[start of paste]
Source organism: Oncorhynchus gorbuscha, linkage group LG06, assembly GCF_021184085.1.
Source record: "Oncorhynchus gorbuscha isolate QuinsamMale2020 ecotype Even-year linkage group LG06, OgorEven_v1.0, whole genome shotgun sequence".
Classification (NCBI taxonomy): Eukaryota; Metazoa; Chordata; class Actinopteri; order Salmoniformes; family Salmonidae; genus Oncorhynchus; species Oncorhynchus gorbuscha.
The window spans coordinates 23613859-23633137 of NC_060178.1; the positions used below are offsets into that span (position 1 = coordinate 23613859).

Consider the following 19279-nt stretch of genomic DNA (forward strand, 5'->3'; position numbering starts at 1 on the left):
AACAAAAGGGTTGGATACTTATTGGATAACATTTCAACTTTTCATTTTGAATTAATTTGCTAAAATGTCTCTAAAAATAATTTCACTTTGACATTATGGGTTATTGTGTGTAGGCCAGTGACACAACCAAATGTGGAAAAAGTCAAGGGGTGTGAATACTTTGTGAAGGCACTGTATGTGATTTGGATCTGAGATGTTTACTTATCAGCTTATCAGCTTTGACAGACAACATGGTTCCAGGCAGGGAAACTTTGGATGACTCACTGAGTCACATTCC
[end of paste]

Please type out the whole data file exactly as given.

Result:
Source organism: Oncorhynchus gorbuscha, linkage group LG06, assembly GCF_021184085.1.
Source record: "Oncorhynchus gorbuscha isolate QuinsamMale2020 ecotype Even-year linkage group LG06, OgorEven_v1.0, whole genome shotgun sequence".
Classification (NCBI taxonomy): Eukaryota; Metazoa; Chordata; class Actinopteri; order Salmoniformes; family Salmonidae; genus Oncorhynchus; species Oncorhynchus gorbuscha.
The window spans coordinates 23613859-23633137 of NC_060178.1; the positions used below are offsets into that span (position 1 = coordinate 23613859).

Consider the following 19279-nt stretch of genomic DNA (forward strand, 5'->3'; position numbering starts at 1 on the left):
AACAAAAGGGTTGGATACTTATTGGATAACATTTCAACTTTTCATTTTGAATTAATTTGCTAAAATGTCTCTAAAAATAATTTCACTTTGACATTATGGGTTATTGTGTGTAGGCCAGTGACACAACCAAATGTGGAAAAAGTCAAGGGGTGTGAATACTTTGTGAAGGCACTGTATGTGATTTGGATCTGAGATGTTTACTTATCAGCTTATCAGCTTTGACAGACAACATGGTTCCAGGCAGGGAAACTTTGGATGACTCACTGAGTCACATTCC